Oiling the wheels

John D. Rockefeller became the most powerful oilman America has ever seen – and, relatively speaking, the richest man in its history – without finding a single barrel. His Standard Oil achieved supremacy in the US by owning refineries and controlling pipelines and rail routes. On his death in 1937, Rockefeller’s $1.4bn fortune was about 1/65 of US GDP, equivalent to about $230bn today.

Standard Oil’s successors, ExxonMobil and Chevron, are two of the world’s four largest private sector oil groups, and make up a large part of another, BP. But the hundreds of thousands of small oil explorers who created the US industry in Pennsylvania have left little trace, living on only in the history books.

Rockefeller’s career is a reminder that the least glamorous side of the energy business can often be the most profitable. Stories about oil tend to focus on the thrill of the quest, but the record shows that providing products and services that the explorers need is generally a better route to long-term success. At a time of rising global energy demand, as over the past 12 months, it is no surprise to see oil and gas service companies such as Schlumberger and Baker Hughes moving up the FT500 rankings.

When the price of oil goes up, as it did in 2010-2011, demand for rigs, drills, lubricating fluids, pumps and measurement tools rises too. That demand has grown faster than suppliers can keep pace with, so prices for those products and services have risen, too. Companies that have been lucky or far-sighted enough to possess capabilities in those market niches have prospered, just as the largest beneficiaries of the California gold rush were suppliers of pickaxes and overalls.

The prosaic image of the oil services business does not mean it is boringly stable. Capital spending can quickly be dialled up and down, and as the oil price plunged in the second half of 2008, the exploration and production companies, from the largest “supermajors” to the smallest independents, cut their spending plans sharply, by an estimated 22 per cent for 2009, according to IHS Herold, the consultancy. Although not as harrowing as the period a decade ago that followed the fall in the oil price to around $10, the past three years have still been a roller-coaster time for many oil services groups.

National Oilwell Varco, a manufacturer of drills and other equipment for oil and gas wells, is the biggest riser on this year’s FT500 list, in part because it is bouncing back after a troubled time. The shares, which were about $70 as this magazine went to press, fell below $20 late in 2008. The company has, however, positioned itself strategically when it comes to the current demands of the energy industry: for instance, with the extraction of shale gas and oil from rocks that were previously not commercially viable, but have been opened up by modern techniques.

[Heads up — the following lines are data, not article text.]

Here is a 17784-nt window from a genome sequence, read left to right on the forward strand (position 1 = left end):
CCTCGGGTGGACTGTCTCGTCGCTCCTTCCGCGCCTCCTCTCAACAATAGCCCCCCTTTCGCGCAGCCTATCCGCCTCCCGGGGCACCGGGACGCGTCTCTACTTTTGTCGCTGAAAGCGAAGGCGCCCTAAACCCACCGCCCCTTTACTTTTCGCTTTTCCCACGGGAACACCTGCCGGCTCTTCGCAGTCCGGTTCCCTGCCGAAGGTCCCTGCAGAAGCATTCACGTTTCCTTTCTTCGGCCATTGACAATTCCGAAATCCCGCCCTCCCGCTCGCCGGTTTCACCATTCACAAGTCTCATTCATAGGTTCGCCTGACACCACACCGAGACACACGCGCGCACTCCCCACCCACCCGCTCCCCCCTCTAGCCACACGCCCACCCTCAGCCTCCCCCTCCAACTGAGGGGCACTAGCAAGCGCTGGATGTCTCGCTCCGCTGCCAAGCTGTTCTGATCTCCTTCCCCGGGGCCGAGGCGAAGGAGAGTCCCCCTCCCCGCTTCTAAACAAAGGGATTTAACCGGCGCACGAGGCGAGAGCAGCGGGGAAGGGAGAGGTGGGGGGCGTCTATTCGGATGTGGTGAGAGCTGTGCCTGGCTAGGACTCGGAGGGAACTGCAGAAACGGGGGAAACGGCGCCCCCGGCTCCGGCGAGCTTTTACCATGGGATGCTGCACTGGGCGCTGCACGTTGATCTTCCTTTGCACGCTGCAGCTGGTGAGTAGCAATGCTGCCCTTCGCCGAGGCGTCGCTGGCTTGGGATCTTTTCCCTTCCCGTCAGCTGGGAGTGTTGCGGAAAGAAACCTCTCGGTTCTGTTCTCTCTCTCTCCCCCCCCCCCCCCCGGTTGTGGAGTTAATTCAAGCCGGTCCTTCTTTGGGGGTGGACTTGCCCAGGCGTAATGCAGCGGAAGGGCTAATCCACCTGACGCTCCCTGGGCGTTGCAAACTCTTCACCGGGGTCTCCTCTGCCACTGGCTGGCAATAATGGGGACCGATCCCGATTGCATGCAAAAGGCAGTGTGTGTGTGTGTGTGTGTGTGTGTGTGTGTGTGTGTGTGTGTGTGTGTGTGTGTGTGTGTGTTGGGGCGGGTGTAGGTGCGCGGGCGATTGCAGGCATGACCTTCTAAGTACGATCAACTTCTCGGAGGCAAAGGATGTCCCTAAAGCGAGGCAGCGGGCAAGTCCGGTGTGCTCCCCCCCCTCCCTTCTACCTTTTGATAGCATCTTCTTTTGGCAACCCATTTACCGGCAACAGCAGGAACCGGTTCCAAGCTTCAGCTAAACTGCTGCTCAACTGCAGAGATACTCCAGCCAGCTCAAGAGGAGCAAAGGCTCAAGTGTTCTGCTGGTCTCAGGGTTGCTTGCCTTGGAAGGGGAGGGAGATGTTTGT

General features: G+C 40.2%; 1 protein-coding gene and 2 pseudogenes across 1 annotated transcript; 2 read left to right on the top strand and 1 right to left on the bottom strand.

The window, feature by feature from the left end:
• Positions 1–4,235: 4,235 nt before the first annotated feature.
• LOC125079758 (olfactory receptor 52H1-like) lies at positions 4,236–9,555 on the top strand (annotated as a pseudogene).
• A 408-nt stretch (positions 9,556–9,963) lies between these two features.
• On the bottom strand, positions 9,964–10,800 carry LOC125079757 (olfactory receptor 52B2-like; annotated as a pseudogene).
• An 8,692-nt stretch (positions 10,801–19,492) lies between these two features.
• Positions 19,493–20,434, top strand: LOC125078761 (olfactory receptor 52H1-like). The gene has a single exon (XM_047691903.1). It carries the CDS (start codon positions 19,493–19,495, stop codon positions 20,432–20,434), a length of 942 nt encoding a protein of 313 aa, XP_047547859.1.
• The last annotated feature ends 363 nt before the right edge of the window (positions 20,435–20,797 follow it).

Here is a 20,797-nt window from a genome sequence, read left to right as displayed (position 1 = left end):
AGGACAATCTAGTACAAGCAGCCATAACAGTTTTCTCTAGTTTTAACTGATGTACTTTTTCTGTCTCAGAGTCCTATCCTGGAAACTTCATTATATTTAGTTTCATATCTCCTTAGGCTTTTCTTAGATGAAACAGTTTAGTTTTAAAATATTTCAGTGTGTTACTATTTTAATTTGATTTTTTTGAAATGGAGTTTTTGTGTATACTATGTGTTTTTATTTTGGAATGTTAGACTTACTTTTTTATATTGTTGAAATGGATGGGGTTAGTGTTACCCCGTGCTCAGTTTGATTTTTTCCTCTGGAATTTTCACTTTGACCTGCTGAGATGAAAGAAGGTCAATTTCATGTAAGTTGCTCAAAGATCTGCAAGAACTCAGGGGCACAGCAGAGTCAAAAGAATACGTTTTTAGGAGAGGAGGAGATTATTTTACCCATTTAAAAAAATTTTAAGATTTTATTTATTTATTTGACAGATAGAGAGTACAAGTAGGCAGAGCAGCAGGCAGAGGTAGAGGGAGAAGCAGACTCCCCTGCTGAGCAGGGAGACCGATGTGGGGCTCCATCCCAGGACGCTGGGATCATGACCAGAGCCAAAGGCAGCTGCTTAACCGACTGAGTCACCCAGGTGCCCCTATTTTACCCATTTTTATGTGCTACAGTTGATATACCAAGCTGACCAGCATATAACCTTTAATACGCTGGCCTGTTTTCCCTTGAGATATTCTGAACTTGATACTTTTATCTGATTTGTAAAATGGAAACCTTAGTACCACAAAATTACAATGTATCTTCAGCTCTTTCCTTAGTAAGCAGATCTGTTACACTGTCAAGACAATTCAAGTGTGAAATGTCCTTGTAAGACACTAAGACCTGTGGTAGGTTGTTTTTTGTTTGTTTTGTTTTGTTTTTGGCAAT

The process of hydraulic fracturing or “fracking” – injecting water mixed with sand and chemicals underground at high pressure to crack the rock and allow the gas and oil to flow out – was described by Pete Miller, NOV’s chief executive, as “shock and awe” for the energy business. In that campaign, he provides some of the crucial hardware.

Another revealing aspect of the oil services sector in the FT500 is the performance of the companies linked to BP’s Macondo well disaster in the Gulf of Mexico last year. Transocean, the world’s largest offshore drilling contractor, which owned and operated the Deepwater Horizon rig that exploded on April 20, saw one of the steepest declines of the year, falling 90 places to 363 from 273 last year. Transocean is locked in a legal dispute with BP over responsibility for the accident that killed 11 men and created the largest ever accidental offshore oil spill, and may also face action from the US authorities.

However, Halliburton, which provides a range of services to oil companies and worked on the Macondo well, was one of the year’s steepest risers, up 103 places from last year’s 279 to 176. Although it has been criticised for its alleged contribution to the disaster, it was involved in only one part of the project, as BP’s cementing contractor.

The other important trend in the sector has been the comeback of the emerging market companies. In 2007 PetroChina, the listed arm of the China National Petroleum Corporation, became notionally the world’s largest company by market capitalisation, helped by a thin float of shares available to investors. It has lost that title to ExxonMobil, but the return of some confidence to financial markets, and the clear signs of outperformance by emerging economies, meant that energy companies from outside the developed world were some of the biggest risers on the list.

The champion of those was Novatek, the independent Russian gas company, which rose 194 places, recovering from its time in the sick patch in 2008-2009. For a while it looked as though it would be squeezed out by Gazprom, the state-controlled Russian gas export monopoly, which had a 19 per cent stake, now 10 per cent. But Novatek has thrived, recently signing a strategic partnership with Total of France, which will take a 12 per cent stake.

Ed Crooks is the FT’s US industry and energy editor

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